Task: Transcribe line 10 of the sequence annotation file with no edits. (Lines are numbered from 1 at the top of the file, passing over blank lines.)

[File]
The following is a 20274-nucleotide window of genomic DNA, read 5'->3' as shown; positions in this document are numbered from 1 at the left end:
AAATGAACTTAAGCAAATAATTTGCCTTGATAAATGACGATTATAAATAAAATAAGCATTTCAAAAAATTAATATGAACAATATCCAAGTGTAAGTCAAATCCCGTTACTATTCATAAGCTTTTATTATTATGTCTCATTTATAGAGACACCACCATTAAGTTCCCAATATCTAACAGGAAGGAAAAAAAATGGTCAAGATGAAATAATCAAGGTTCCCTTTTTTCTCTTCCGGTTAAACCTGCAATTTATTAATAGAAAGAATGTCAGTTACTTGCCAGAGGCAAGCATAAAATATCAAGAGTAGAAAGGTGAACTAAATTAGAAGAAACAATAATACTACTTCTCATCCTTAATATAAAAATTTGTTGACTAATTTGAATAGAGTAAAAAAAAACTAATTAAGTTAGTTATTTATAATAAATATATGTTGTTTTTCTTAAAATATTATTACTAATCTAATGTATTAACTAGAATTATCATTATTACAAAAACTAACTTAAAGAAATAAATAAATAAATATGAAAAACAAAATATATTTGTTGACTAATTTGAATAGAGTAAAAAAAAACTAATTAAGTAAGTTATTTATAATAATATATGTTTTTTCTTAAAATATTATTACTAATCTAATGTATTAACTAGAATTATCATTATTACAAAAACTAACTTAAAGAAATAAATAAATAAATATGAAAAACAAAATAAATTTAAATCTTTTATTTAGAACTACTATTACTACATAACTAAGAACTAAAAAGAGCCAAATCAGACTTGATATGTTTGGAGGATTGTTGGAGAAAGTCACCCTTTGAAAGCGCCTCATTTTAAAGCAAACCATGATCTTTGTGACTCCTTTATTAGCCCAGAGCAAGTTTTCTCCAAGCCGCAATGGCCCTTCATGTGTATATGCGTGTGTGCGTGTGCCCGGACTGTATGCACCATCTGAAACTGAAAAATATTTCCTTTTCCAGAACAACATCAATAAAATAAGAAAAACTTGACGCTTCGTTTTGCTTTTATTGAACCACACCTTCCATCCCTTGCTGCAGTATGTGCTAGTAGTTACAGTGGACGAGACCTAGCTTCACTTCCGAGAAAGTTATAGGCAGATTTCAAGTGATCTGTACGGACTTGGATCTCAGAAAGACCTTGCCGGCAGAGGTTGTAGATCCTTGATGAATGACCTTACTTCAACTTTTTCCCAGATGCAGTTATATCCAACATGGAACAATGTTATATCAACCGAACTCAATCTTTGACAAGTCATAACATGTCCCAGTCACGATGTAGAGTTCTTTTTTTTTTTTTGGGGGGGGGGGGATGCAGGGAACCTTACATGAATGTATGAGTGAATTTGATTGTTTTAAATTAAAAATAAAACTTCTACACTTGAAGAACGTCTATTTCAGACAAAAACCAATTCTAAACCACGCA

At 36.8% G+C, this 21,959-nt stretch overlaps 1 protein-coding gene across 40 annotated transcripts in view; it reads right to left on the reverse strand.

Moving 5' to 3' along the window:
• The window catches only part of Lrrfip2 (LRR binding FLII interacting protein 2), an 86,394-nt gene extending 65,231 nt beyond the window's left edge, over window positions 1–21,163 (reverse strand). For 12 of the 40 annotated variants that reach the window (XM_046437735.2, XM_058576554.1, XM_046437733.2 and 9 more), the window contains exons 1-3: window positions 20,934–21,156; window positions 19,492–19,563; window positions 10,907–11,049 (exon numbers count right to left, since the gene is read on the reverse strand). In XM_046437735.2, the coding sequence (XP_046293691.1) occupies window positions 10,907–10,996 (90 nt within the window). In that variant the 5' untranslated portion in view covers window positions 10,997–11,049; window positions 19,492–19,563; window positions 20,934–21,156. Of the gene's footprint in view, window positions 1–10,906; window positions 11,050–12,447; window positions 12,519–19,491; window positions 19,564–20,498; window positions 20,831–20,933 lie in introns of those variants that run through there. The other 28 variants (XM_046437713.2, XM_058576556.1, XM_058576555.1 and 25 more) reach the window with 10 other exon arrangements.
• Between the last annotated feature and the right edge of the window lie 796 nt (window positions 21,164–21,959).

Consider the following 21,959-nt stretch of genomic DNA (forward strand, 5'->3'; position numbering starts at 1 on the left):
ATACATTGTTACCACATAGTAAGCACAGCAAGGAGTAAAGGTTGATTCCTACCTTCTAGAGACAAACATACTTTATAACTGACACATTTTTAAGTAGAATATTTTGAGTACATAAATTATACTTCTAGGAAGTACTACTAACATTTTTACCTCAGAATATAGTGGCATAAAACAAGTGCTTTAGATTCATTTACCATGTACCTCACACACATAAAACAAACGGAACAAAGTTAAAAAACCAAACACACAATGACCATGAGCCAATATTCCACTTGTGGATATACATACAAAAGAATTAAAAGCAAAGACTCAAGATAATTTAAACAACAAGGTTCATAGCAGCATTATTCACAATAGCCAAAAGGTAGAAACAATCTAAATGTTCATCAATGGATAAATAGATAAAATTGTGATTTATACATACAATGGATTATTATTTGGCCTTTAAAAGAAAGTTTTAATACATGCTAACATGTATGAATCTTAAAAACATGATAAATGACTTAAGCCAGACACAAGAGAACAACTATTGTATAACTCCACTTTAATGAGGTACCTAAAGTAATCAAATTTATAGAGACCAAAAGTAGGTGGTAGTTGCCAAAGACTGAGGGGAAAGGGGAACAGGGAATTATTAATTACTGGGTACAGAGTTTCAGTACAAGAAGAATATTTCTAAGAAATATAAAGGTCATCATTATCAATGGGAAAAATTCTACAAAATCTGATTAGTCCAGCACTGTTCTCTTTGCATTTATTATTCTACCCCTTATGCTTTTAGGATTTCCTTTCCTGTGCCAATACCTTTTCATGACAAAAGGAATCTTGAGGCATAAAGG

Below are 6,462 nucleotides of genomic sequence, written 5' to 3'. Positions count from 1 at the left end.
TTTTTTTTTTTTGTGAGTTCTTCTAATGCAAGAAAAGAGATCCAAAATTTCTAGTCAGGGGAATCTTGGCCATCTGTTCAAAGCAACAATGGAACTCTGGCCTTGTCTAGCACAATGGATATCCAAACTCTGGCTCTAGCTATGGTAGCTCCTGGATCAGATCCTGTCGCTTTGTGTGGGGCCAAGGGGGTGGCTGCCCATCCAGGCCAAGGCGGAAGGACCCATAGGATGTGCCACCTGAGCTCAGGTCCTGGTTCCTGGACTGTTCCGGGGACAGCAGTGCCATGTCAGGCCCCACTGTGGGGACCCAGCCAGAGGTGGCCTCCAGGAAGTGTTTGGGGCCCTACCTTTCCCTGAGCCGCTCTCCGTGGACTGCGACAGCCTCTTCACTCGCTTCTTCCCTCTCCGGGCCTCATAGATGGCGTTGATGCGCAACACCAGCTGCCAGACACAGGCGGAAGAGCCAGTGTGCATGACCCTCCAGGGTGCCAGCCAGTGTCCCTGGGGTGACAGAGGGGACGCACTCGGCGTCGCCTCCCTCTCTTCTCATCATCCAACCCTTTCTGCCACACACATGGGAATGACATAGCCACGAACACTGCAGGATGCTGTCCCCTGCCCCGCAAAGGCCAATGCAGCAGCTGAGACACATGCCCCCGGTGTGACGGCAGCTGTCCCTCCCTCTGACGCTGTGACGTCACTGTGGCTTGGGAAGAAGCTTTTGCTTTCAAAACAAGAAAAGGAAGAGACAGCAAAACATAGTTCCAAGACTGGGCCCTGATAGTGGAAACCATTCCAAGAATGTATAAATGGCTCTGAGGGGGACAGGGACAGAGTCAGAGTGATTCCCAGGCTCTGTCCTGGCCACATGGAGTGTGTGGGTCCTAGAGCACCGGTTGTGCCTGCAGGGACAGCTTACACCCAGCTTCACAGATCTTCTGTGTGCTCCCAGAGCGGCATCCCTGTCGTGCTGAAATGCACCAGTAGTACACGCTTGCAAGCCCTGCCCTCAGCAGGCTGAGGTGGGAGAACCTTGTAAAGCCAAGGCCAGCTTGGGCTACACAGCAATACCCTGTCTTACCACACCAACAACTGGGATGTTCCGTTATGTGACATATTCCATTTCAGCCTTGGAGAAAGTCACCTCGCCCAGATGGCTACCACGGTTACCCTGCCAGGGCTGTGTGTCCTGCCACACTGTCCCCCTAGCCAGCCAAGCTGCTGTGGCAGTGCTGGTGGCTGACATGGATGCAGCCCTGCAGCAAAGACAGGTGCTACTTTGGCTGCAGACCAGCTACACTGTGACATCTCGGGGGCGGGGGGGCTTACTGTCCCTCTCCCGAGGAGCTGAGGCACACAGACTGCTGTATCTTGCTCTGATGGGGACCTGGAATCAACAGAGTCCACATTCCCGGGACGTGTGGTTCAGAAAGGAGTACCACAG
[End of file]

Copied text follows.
TTTTTTTTTTTTGTGAGTTCTTCTAATGCAAGAAAAGAGATCCAAAATTTCTAGTCAGGGGAATCTTGGCCATCTGTTCAAAGCAACAATGGAACTCTGGCCTTGTCTAGCACAATGGATATCCAAACTCTGGCTCTAGCTATGGTAGCTCCTGGATCAGATCCTGTCGCTTTGTGTGGGGCCAAGGGGGTGGCTGCCCATCCAGGCCAAGGCGGAAGGACCCATAGGATGTGCCACCTGAGCTCAGGTCCTGGTTCCTGGACTGTTCCGGGGACAGCAGTGCCATGTCAGGCCCCACTGTGGGGACCCAGCCAGAGGTGGCCTCCAGGAAGTGTTTGGGGCCCTACCTTTCCCTGAGCCGCTCTCCGTGGACTGCGACAGCCTCTTCACTCGCTTCTTCCCTCTCCGGGCCTCATAGATGGCGTTGATGCGCAACACCAGCTGCCAGACACAGGCGGAAGAGCCAGTGTGCATGACCCTCCAGGGTGCCAGCCAGTGTCCCTGGGGTGACAGAGGGGACGCACTCGGCGTCGCCTCCCTCTCTTCTCATCATCCAACCCTTTCTGCCACACACATGGGAATGACATAGCCACGAACACTGCAGGATGCTGTCCCCTGCCCCGCAAAGGCCAATGCAGCAGCTGAGACACATGCCCCCGGTGTGACGGCAGCTGTCCCTCCCTCTGACGCTGTGACGTCACTGTGGCTTGGGAAGAAGCTTTTGCTTTCAAAACAAGAAAAGGAAGAGACAGCAAAACATAGTTCCAAGACTGGGCCCTGATAGTGGAAACCATTCCAAGAATGTATAAATGGCTCTGAGGGGGACAGGGACAGAGTCAGAGTGATTCCCAGGCTCTGTCCTGGCCACATGGAGTGTGTGGGTCCTAGAGCACCGGTTGTGCCTGCAGGGACAGCTTACACCCAGCTTCACAGATCTTCTGTGTGCTCCCAGAGCGGCATCCCTGTCGTGCTGAAATGCACCAGTAGTACACGCTTGCAAGCCCTGCCCTCAGCAGGCTGAGGTGGGAGAACCTTGTAAAGCCAAGGCCAGCTTGGGCTACACAGCAATACCCTGTCTTACCACACCAACAACTGGGATGTTCCGTTATGTGACATATTCCATTTCAGCCTTGGAGAAAGTCACCTCGCCCAGATGGCTACCACGGTTACCCTGCCAGGGCTGTGTGTCCTGCCACACTGTCCCCCTAGCCAGCCAAGCTGCTGTGGCAGTGCTGGTGGCTGACATGGATGCAGCCCTGCAGCAAAGACAGGTGCTACTTTGGCTGCAGACCAGCTACACTGTGACATCTCGGGGGCGGGGGGGCTTACTGTCCCTCTCCCGAGGAGCTGAGGCACACAGACTGCTGTATCTTGCTCTGATGGGGACCTGGAATCAACAGAGTCCACATTCCCGGGACGTGTGGTTCAGAAAGGAGTACCACAG